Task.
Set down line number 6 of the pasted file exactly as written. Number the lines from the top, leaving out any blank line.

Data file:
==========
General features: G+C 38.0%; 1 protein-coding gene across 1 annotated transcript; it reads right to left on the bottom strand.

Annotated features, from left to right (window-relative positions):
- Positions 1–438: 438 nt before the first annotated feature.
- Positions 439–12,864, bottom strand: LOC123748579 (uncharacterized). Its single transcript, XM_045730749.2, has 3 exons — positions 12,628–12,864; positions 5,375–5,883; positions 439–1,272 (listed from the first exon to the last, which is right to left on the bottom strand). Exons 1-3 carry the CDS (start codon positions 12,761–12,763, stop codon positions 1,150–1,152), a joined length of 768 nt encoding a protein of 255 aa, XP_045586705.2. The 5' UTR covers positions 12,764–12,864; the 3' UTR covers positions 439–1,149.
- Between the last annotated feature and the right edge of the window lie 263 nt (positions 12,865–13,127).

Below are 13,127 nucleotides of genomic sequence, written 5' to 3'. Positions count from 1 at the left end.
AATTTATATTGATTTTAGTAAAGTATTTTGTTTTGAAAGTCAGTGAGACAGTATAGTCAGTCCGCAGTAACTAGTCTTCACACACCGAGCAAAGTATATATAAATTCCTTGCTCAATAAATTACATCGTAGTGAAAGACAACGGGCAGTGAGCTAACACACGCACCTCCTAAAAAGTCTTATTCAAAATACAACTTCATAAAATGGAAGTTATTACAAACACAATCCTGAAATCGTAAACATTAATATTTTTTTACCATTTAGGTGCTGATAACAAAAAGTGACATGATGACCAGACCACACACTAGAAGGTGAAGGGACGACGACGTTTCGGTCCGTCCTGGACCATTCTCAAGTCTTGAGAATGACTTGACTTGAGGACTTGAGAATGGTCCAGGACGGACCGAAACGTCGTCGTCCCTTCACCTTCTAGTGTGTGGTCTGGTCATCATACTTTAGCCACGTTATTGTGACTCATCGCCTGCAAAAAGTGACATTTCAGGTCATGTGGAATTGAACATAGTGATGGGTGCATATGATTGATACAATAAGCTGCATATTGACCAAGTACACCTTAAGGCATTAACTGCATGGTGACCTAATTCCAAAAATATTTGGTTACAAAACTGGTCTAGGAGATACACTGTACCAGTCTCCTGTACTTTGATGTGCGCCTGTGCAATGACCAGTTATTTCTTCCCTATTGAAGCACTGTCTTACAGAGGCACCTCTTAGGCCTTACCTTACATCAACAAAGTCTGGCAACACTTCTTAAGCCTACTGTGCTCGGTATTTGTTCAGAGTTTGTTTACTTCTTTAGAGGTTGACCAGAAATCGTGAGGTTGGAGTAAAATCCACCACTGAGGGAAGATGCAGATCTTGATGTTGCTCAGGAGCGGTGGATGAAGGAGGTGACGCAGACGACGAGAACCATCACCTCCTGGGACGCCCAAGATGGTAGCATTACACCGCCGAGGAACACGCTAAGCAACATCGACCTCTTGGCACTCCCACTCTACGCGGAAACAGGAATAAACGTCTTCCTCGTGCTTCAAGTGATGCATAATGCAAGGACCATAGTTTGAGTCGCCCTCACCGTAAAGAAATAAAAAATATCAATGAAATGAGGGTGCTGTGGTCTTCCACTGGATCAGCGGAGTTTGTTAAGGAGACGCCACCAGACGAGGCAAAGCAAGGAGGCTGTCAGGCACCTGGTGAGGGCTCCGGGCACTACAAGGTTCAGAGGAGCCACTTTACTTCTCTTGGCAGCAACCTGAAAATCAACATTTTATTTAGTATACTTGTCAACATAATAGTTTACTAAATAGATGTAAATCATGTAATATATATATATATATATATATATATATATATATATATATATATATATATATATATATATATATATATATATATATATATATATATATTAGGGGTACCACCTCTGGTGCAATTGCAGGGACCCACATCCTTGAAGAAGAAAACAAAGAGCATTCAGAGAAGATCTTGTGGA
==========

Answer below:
Below are 13,127 nucleotides of genomic sequence, written 5' to 3'. Positions count from 1 at the left end.